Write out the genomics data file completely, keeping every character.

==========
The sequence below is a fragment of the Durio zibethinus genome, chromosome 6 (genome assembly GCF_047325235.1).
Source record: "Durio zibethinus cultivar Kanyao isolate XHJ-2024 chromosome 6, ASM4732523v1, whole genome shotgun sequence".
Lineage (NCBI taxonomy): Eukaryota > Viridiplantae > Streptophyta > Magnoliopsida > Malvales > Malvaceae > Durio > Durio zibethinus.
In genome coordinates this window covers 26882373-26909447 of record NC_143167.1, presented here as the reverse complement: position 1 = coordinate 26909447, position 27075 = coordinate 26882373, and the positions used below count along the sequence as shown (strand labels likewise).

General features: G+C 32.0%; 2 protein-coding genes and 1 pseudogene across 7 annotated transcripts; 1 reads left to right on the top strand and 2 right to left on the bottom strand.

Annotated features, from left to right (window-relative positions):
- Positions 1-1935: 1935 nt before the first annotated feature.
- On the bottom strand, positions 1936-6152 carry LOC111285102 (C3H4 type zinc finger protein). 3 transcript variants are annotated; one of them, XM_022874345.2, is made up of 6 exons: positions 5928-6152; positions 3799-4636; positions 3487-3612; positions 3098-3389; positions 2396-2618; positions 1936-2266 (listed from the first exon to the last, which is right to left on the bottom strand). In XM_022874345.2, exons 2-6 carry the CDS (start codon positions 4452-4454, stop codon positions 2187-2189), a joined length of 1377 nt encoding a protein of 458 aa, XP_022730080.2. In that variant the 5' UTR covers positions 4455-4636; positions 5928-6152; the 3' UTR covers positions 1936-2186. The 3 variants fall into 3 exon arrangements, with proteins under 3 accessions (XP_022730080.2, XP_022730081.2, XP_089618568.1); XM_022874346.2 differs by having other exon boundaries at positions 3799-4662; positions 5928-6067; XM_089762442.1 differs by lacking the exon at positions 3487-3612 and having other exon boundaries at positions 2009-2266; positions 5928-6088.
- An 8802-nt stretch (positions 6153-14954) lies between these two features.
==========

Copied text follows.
The sequence below is a fragment of the Durio zibethinus genome, chromosome 6 (genome assembly GCF_047325235.1).
Source record: "Durio zibethinus cultivar Kanyao isolate XHJ-2024 chromosome 6, ASM4732523v1, whole genome shotgun sequence".
Lineage (NCBI taxonomy): Eukaryota > Viridiplantae > Streptophyta > Magnoliopsida > Malvales > Malvaceae > Durio > Durio zibethinus.
In genome coordinates this window covers 26882373-26909447 of record NC_143167.1, presented here as the reverse complement: position 1 = coordinate 26909447, position 27075 = coordinate 26882373, and the positions used below count along the sequence as shown (strand labels likewise).

General features: G+C 32.0%; 2 protein-coding genes and 1 pseudogene across 7 annotated transcripts; 1 reads left to right on the top strand and 2 right to left on the bottom strand.

Annotated features, from left to right (window-relative positions):
- Positions 1-1935: 1935 nt before the first annotated feature.
- On the bottom strand, positions 1936-6152 carry LOC111285102 (C3H4 type zinc finger protein). 3 transcript variants are annotated; one of them, XM_022874345.2, is made up of 6 exons: positions 5928-6152; positions 3799-4636; positions 3487-3612; positions 3098-3389; positions 2396-2618; positions 1936-2266 (listed from the first exon to the last, which is right to left on the bottom strand). In XM_022874345.2, exons 2-6 carry the CDS (start codon positions 4452-4454, stop codon positions 2187-2189), a joined length of 1377 nt encoding a protein of 458 aa, XP_022730080.2. In that variant the 5' UTR covers positions 4455-4636; positions 5928-6152; the 3' UTR covers positions 1936-2186. The 3 variants fall into 3 exon arrangements, with proteins under 3 accessions (XP_022730080.2, XP_022730081.2, XP_089618568.1); XM_022874346.2 differs by having other exon boundaries at positions 3799-4662; positions 5928-6067; XM_089762442.1 differs by lacking the exon at positions 3487-3612 and having other exon boundaries at positions 2009-2266; positions 5928-6088.
- An 8802-nt stretch (positions 6153-14954) lies between these two features.